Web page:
Gaming Strategy
Featured Stories
Legal News Financial News Casino Opening and Remodeling News Gaming Industry Executives Author Home Author Archives Search Articles Subscribe
Newsletter Signup
Stay informed with the
NEW Casino City Times newsletter!
Recent Articles
Vicky Nolan

Q & A: Bruce Merati, Virtgame

9 August 2001

Legalized online gambling in the First World has become a reality and with it comes the dilemma of meeting strict demands by policy makers and gaming regulators. One of the pivotal issues in Nevada, for example, is the necessity of adequate player-blocking software, and a handful of companies are touting products that they believe hold the key to satisfying the Gaming Commission's requirements. One of those companies is Virtgame, and CTO Bruce Merati offers a short rundown of what the company does.

IGN: What is border control technology and why is it so important to the Net betting industry?

Bruce Merati: Gaming is highly regulated and needs to be done on a state-by-state basis. The Internet, on the other hand, is not regulated and is available on a worldwide basis, causing border control solution to be a critical element.

We have come up with a border control technology to block out some jurisdictions or restrict access only to certain jurisdictions depending on the legal rules. The border control is a supplement to our Internet gaming suite of products, but is also available to others to use a service. Our technology positively identifies the user's physical location through a proprietary solution, which is geared around the idea that, "If in doubt, send the user to a customer service for further validation." This is to provide admission accuracy and to catch users trying to falsify their geo-location.

IGN: How does your particular border control product work? Is it currently being used by anyone in the online gambling industry?

BM: Our border control product is designed around the client's needs, which is in multi-layers and can be as restrictive as our client needs it to be. For example, we have one system already approved in Nevada for Coast Resorts that is only available to Nevada residents through our proprietary browser.

We currently have a couple of international clients that are in beta testing and will go live in the near future; they are also using our border control technology to provide jurisdiction-by-jurisdiction gaming.

IGN: Who are your competitors and how does your product differ from theirs?

BM: We provide Internet gaming software as well as the jurisdictional screening solution. I am not aware of any one company offering both of these products. We are also unique in the sense that we discontinued our Internet gaming operation in favor of being an enabler and not a competitor of our customers. Our competitors however, compete with their own licensees, which should make their licensee very uncomfortable.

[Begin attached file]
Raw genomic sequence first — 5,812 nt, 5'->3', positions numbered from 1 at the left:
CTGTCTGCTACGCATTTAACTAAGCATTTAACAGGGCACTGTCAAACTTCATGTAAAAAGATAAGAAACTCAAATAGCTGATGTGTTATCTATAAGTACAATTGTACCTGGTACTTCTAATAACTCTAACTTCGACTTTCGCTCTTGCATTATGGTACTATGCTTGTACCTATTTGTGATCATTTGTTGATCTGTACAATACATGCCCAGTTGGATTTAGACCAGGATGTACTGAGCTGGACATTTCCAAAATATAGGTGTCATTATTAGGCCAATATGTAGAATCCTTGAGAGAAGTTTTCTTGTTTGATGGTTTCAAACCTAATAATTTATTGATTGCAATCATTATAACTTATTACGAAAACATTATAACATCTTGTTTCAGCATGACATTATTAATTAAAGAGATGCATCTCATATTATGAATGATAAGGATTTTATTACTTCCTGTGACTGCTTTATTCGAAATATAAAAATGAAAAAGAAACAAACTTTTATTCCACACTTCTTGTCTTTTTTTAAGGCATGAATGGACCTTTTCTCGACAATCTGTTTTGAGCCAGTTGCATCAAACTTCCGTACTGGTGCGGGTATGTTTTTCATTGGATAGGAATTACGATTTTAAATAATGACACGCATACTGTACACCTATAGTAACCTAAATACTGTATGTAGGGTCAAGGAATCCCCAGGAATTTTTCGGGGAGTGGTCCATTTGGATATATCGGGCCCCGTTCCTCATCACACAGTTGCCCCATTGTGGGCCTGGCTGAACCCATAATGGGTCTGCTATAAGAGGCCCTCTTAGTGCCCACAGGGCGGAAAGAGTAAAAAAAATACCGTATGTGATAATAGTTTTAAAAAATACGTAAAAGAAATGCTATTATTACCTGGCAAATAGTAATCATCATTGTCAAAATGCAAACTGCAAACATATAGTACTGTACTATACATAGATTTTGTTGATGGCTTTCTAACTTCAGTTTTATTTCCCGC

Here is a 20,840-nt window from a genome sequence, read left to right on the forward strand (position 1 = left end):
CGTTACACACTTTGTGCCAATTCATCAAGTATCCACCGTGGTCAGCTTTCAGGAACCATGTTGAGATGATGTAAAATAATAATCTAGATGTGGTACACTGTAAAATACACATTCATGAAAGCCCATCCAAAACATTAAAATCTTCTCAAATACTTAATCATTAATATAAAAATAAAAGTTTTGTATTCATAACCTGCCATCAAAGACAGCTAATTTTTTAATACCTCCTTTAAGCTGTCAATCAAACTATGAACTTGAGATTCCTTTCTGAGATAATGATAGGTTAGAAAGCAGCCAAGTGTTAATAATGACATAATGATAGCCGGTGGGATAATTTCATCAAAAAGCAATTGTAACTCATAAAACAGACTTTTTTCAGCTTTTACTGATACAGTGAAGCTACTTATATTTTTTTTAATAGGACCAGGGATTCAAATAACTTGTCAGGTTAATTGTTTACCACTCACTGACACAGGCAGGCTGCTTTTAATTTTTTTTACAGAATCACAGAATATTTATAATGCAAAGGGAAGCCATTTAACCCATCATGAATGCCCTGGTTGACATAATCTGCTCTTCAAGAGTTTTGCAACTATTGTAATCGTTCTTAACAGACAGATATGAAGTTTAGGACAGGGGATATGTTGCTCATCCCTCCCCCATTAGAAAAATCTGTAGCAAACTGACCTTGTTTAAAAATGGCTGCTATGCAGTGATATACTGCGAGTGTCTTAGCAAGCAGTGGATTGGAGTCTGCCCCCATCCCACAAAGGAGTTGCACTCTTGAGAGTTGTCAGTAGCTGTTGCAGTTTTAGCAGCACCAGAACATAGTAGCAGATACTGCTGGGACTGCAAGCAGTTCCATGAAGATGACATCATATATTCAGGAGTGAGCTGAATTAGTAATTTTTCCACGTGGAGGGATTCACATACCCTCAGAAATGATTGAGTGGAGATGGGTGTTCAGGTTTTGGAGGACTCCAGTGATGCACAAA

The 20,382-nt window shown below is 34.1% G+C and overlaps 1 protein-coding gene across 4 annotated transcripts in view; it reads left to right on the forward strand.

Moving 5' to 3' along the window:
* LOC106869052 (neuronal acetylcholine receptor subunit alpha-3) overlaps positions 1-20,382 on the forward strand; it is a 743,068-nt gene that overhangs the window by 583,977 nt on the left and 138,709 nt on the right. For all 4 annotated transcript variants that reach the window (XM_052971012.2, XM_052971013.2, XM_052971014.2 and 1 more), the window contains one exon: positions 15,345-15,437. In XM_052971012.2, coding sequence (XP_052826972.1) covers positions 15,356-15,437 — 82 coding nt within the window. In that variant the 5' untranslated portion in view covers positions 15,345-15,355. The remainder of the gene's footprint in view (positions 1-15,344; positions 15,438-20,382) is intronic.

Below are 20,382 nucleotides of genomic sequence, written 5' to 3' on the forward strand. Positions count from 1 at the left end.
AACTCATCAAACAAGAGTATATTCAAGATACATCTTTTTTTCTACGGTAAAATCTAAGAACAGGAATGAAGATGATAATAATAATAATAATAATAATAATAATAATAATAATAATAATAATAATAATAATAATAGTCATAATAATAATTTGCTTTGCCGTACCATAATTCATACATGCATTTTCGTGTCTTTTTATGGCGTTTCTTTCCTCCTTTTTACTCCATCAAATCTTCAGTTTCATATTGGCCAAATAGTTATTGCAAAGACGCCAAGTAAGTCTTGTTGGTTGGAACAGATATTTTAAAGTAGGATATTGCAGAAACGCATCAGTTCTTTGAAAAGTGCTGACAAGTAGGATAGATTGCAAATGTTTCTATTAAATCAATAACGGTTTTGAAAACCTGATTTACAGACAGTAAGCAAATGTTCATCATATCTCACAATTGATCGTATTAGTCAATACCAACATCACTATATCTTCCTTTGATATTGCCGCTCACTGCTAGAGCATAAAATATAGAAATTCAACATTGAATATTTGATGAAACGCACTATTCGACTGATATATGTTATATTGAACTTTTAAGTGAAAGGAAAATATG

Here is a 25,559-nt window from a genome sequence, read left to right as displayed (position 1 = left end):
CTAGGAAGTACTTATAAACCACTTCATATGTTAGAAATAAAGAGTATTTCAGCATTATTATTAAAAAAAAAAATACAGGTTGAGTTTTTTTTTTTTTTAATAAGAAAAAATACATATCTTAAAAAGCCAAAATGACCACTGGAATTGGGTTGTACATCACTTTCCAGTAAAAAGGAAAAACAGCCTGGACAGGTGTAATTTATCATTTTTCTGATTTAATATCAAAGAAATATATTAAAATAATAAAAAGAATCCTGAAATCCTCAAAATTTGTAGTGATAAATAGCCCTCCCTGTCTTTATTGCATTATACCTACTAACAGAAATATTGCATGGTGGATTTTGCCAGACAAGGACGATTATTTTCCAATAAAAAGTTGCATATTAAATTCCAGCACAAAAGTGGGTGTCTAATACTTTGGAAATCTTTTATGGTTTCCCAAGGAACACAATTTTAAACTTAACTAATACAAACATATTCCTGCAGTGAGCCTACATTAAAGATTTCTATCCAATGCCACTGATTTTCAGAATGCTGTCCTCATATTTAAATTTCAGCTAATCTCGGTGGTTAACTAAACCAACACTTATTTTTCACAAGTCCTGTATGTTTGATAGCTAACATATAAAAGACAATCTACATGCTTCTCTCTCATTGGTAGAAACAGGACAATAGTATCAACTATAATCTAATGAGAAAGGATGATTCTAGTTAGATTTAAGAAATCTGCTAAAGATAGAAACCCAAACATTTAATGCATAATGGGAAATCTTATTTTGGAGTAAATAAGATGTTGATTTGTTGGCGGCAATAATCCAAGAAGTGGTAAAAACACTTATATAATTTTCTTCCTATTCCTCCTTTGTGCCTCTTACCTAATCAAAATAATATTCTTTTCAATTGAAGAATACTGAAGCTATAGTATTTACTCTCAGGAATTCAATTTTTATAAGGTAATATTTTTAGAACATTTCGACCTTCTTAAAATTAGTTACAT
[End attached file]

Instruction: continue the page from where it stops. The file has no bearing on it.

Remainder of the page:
As far as geo-location companies go, they only provide a mapping of IP addresses, mostly for marketing and advertising purposes, and are not 100 percent accurate either. Also, they are not set up to catch those users falsifying their locations. They provide a one-layer solution, which doesn't satisfy the needs of a regulator.

IGN: Virtgame's name is frequently mentioned in news about what's happening in Nevada. Has the Nevada Gaming Board brought in Virtgame personnel in some advisory capacity?

BM: We have been in compliance with the U.S. laws from the start of the company's operation five years ago, law obedience is very important to Nevada. We were the first company to introduce a statewide Web system to Nevada for Coast Resorts. We want to be a service provider to all Nevada operators whether it is for Internet casino, Internet sportsbook or just the border control.

We have created a statewide checkpoint system we would like to introduce to the Gaming Board. Through our checkpoint system regulators have only one border control to regulate for all operators, plus it helps to create a player control limit at a state level.

IGN: What's happening now that Virtgame and eLOT have formed a relationship? How is that going?

BM:Similar to our strategy, eLOT also respects the U.S. laws. We both believe it is critical to follow the rules and regulations of each jurisdiction. Our main focus is on legal Internet gaming and theirs is on lotteries. eLOT will be using our border control technology for their Jamaica lottery system.

IGN: Can you further explain the relationship Virtgame has with Coast Resorts?

BM: Our core business is providing Internet gaming applications to land-based and licensed gaming and lottery operators. Coast Resorts was our first customer, and the system we did for them was the first Internet-based gaming system ever approved by one of the states.

IGN: What's in the future for Virtgame?

BM: We will be building an "e-Gaming Network" using our border control jurisdictional screening technology for legal Internet gaming and lottery operators to provide their services frictionless on a state-by-state basis. We will be a gaming portal company where the players will come in knowing they are secure and all the operators are legal.

IGN: Virtgame's stock price has been pretty low lately, like many other Internet companies. What steps is the company taking to increase value?

BM: We believe we have the right approach to e-gaming, i.e. the legal side of Internet gaming, and are on track to take advantage of the business opportunities becoming available. We believe taking care of business will take care of the stock price, our goal is to provide increased values for our shareholders.

Q & A: Bruce Merati, Virtgame is republished from
Vicky Nolan
Vicky Nolan